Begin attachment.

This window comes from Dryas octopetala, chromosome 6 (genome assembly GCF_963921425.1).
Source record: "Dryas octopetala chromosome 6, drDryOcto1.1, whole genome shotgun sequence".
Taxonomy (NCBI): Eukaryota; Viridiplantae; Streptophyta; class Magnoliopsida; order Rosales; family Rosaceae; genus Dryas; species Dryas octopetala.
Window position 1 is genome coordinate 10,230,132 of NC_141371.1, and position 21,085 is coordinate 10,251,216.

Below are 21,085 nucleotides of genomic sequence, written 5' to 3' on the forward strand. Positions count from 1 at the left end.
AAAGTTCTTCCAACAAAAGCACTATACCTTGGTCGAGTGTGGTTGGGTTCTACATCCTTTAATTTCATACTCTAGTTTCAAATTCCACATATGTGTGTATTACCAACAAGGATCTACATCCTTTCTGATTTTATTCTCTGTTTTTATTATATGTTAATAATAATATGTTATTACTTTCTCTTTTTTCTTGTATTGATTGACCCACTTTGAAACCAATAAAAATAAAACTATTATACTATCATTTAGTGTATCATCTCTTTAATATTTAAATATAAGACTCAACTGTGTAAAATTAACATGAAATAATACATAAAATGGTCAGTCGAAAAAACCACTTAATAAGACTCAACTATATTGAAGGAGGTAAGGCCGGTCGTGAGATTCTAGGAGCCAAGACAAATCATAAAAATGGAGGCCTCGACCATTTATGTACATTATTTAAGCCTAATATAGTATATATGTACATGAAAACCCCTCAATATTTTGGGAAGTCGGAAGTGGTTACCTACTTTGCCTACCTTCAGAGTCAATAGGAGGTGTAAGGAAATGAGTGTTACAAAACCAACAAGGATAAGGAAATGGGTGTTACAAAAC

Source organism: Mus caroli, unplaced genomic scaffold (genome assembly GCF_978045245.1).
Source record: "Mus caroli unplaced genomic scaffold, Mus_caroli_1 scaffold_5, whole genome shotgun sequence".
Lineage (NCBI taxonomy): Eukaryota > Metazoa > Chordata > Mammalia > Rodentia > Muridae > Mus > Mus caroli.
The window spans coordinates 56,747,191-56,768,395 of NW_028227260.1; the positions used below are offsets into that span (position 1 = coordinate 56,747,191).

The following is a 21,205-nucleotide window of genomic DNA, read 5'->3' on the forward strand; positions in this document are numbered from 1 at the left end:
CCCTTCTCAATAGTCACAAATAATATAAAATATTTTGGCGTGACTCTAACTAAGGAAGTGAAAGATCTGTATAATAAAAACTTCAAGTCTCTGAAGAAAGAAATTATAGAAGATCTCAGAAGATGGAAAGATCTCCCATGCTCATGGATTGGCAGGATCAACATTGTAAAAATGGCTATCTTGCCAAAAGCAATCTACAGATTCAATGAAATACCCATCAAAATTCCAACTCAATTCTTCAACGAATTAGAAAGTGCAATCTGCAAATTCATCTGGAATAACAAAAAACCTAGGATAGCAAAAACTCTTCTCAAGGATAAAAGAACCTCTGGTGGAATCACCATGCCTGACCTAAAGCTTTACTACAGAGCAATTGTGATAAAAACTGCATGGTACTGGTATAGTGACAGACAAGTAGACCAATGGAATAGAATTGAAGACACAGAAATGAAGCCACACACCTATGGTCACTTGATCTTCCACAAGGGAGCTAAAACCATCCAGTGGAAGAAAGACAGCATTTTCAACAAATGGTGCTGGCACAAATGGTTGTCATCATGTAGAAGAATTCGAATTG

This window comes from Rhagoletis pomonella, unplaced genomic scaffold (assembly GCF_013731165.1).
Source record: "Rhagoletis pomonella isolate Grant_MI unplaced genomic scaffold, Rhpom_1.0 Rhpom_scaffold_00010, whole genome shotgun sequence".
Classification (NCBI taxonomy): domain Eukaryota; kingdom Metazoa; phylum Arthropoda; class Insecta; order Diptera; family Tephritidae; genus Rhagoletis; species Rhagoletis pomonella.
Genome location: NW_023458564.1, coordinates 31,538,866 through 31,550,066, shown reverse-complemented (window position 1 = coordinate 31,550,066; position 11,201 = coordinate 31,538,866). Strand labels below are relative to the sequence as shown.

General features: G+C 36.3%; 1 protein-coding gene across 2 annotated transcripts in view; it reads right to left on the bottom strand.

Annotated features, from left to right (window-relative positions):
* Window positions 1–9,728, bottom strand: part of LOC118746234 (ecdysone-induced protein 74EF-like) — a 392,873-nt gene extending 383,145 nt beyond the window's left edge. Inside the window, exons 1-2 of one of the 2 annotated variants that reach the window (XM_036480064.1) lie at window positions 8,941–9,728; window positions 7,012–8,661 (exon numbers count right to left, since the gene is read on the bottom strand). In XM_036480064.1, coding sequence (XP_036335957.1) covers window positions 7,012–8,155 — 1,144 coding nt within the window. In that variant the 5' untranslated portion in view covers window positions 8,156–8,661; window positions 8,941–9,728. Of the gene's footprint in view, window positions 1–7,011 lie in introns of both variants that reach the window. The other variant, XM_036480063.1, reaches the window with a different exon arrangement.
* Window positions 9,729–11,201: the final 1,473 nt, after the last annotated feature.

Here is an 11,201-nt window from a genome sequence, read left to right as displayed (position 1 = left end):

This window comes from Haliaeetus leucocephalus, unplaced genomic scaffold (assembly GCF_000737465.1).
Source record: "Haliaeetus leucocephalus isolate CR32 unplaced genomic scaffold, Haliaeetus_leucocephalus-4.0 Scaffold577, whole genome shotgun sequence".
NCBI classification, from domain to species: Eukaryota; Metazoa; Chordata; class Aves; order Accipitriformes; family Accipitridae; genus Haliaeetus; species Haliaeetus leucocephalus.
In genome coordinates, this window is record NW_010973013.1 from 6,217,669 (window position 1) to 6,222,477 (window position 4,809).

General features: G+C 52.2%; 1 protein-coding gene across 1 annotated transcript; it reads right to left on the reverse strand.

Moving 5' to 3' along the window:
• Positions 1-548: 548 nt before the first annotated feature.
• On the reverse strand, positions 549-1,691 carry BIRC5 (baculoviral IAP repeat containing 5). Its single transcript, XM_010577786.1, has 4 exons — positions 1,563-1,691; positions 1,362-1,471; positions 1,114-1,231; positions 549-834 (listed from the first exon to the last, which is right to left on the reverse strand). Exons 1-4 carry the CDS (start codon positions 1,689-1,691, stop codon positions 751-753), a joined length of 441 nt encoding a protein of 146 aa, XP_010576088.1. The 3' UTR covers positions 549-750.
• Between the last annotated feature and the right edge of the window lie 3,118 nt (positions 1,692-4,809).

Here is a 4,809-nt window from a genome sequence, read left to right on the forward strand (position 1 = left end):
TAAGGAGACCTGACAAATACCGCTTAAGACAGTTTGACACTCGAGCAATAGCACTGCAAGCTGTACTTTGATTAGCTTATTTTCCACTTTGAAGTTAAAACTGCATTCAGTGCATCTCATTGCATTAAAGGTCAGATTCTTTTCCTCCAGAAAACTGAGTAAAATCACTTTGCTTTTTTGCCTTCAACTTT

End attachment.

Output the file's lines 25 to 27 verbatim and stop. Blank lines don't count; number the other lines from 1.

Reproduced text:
In genome coordinates, this window is record NW_010973013.1 from 6,217,669 (window position 1) to 6,222,477 (window position 4,809).

General features: G+C 52.2%; 1 protein-coding gene across 1 annotated transcript; it reads right to left on the reverse strand.

Moving 5' to 3' along the window: